I’ve roasted the bones and the carcasses and turned them into stock, dry-cured and smoked the salmon and, with the happy spruce tip windfall, made a big batch of syrup, enough to last until spring. That is, under normal circumstances.
But there’s a problem. I’ve found a new use for spruce tip syrup.
On a recent visit to the Tasting Room at the Port Chilkoot Distillery in Haines Alaska, my friend and fellow cook Lyn Fabio ordered a Spruced Up Old Fashioned from Macky Cassidy, the charming manager. This crisp, cool, revitalizing cocktail offered up a triple dose of spruce flavour—in spirit, sweetener and bitters.
The spirit was the distillery’s 50 Fathoms Gin, a crisp, London-dry style gin with up-front notes of juniper and, the element that transforms the gin into something truly unique, a bright and elusive shiver of fresh spruce at the finish.
Professional tasters love this gin — in 2015 it won gold at the American Craft Spirits Association Tasting Awards in Austin, Texas, and double gold at the San Francisco World Spirits Competition.
“We were competing with the big name gins there so we’re really proud of that one,” says Heather Shade, co-founder of Port Chilkoot Distillery with her husband, Sean Copeland. Pretty good for a distillery that launched its first small-craft spirit just two years ago.
Shade and Copeland had long been fans of micro-brewed beer and small-batch craft spirits. They loved Haines, too, but in order to stay they needed work. So they combined passion with practicality, renovated a historic, Fort Seward building (Copeland, a master carpenter, did the work) installed stills and barrels, started distilling, and opened their doors in September 2013. In 2014, after successfully lobbying the State of Alaska for new legislation allowing tasting rooms in distilleries, they added the Tasting Room and hired Cassidy, who shares their enthusiasm for local flavours and invents many of the cocktails
Shade says the beauty of small-batch distilling is the flexibility it provides — they can experiment with wild and cultivated indigenous ingredients to make uniquely flavoured, truly northern spirits.
Local farmers custom-grow botanicals, and Cassidy incorporates made-in Haines artisanal products into her cocktails. Dipper Kitchen provides highbush cranberry and other syrups, while the spruce tip bitters (a brilliant use of spruce tips) in my new favourite cocktail were made by Moxie Bitters, a tiny cottage industry owned by local Margaret Freidenauer, who will soon move in-house and sell her line under the distillery’s label.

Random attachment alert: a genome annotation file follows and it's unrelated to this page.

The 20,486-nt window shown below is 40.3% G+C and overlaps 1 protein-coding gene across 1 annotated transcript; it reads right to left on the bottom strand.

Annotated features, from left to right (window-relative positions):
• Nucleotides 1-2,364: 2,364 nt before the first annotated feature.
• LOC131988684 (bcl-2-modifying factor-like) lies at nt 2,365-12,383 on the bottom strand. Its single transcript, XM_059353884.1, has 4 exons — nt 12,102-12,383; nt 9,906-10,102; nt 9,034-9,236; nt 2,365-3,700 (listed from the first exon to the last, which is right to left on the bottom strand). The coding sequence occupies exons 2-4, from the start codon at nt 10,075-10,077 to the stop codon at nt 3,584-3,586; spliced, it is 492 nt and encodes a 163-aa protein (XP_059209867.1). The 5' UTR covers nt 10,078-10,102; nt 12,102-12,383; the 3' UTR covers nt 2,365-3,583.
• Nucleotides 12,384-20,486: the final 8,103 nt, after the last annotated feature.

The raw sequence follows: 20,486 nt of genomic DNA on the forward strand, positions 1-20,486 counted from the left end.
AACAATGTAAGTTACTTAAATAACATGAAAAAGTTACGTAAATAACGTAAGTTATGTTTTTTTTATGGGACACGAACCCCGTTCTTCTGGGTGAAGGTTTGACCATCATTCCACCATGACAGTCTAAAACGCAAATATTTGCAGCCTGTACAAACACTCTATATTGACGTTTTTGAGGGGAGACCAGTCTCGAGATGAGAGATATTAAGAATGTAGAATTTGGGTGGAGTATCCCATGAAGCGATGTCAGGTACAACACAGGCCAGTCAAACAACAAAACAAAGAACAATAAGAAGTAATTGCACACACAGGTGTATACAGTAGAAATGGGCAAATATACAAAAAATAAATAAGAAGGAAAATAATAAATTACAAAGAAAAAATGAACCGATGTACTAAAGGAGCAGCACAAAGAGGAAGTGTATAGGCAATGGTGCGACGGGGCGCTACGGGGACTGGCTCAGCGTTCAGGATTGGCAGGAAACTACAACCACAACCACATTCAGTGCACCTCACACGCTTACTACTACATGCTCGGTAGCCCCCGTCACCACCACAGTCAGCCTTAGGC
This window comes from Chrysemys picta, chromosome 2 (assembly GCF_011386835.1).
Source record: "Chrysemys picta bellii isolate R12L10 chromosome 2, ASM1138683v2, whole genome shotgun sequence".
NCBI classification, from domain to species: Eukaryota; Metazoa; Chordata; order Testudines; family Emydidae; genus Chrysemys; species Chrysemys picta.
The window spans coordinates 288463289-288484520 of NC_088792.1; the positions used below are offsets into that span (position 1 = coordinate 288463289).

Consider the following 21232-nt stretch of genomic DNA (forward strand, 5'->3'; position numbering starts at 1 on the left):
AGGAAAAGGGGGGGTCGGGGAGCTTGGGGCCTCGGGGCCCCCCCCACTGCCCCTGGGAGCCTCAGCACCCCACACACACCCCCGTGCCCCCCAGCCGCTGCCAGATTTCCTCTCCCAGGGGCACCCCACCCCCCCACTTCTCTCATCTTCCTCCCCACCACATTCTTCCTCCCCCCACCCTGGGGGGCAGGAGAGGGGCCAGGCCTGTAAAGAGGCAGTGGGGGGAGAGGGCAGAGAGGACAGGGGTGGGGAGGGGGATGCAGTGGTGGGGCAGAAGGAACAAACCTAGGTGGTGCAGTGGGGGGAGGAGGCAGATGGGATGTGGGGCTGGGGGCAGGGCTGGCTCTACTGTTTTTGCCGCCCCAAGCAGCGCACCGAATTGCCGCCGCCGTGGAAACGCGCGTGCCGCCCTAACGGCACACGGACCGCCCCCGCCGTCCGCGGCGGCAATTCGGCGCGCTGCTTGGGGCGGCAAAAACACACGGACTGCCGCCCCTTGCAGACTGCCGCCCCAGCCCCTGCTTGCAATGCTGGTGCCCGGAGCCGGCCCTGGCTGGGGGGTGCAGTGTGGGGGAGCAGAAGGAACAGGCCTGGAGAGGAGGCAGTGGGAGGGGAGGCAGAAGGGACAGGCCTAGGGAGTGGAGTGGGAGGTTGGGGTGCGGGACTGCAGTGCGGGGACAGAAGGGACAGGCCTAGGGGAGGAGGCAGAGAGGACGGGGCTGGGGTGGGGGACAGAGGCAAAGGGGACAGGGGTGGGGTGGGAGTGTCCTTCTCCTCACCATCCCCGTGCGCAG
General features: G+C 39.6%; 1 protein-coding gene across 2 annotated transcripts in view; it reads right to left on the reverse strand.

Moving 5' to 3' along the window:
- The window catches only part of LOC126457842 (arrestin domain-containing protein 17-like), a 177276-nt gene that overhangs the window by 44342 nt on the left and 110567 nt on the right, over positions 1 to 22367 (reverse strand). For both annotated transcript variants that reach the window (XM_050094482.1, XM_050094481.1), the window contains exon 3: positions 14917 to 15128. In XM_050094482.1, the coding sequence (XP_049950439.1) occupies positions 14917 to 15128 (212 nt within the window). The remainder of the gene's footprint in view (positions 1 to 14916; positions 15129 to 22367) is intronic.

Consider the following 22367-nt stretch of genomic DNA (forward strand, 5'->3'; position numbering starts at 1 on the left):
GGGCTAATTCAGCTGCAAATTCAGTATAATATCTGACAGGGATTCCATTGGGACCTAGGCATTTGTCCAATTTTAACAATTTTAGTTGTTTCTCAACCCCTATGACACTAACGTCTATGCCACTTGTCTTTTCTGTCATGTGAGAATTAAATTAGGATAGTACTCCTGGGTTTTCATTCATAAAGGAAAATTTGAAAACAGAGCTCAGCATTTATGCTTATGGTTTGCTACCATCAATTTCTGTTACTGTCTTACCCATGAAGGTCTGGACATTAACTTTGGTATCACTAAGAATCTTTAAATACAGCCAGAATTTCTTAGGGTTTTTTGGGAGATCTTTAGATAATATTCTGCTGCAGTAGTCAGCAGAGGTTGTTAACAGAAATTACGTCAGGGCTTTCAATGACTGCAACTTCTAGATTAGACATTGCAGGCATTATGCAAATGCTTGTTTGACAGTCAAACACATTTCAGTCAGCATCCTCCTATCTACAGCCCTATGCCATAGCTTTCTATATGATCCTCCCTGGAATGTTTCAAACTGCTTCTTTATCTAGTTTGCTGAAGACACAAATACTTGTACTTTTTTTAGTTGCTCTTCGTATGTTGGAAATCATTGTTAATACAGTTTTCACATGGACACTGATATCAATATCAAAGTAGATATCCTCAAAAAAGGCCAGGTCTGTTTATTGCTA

You can buy these products at the Tasting Room — another great reason to visit the distillery. Fabio and I each brought a small vial of spruce tip bitters and a rather larger vial of Fathom 50 Gin home with us, eager to reproduce that dynamite cocktail. The Distillery makes its own spruce tip syrup — we figured we could do that, too.
I found the forgotten spruce tips, made the syrup, and took a jar over to Fabio’s house. And now she shares my problem. The supply of syrup is dwindling. Another visit to Haines may be required. But that’s okay, because there’s the fabulous new bourbon to try (again) and the absinthe made with locally-grown herbs (Artemisia absinthium, lemon balm, anise hyssop), and clearly I’ll need more gin…
Spruce Tip Syrup
4 cups (1L) fresh or frozen spruce tips
4 cups (1L) water
1 ½ cups (325 mL) sugar
2 tbsp. (30 mL) fresh lemon juice
Bring water and spruce tips to the boil over high heat, reduce heat to medium low and simmer for 20 minutes. Remove from heat and allow to steep anywhere from 30 minutes to a few hours. Strain through cheesecloth into a clean pot. Stir in sugar and lemon juice, bring to the boil, reduce heat and simmer for 10 minutes. Pour into sterilized jars, cool and refrigerate. Will keep for up to four months.
Makes about three 1-cup (250 mL) jars.
Spruced Up Old Fashioned
Adapted from the Tasting Room
2 oz. 50 Fathoms Gin
½ oz. spruce tip syrup
3 drops spruce tip bitters
Stir gin, syrup and bitters with ice. Pour into a rocks glass over one large ice cube. Squeeze lemon wedge over top and drop into glass.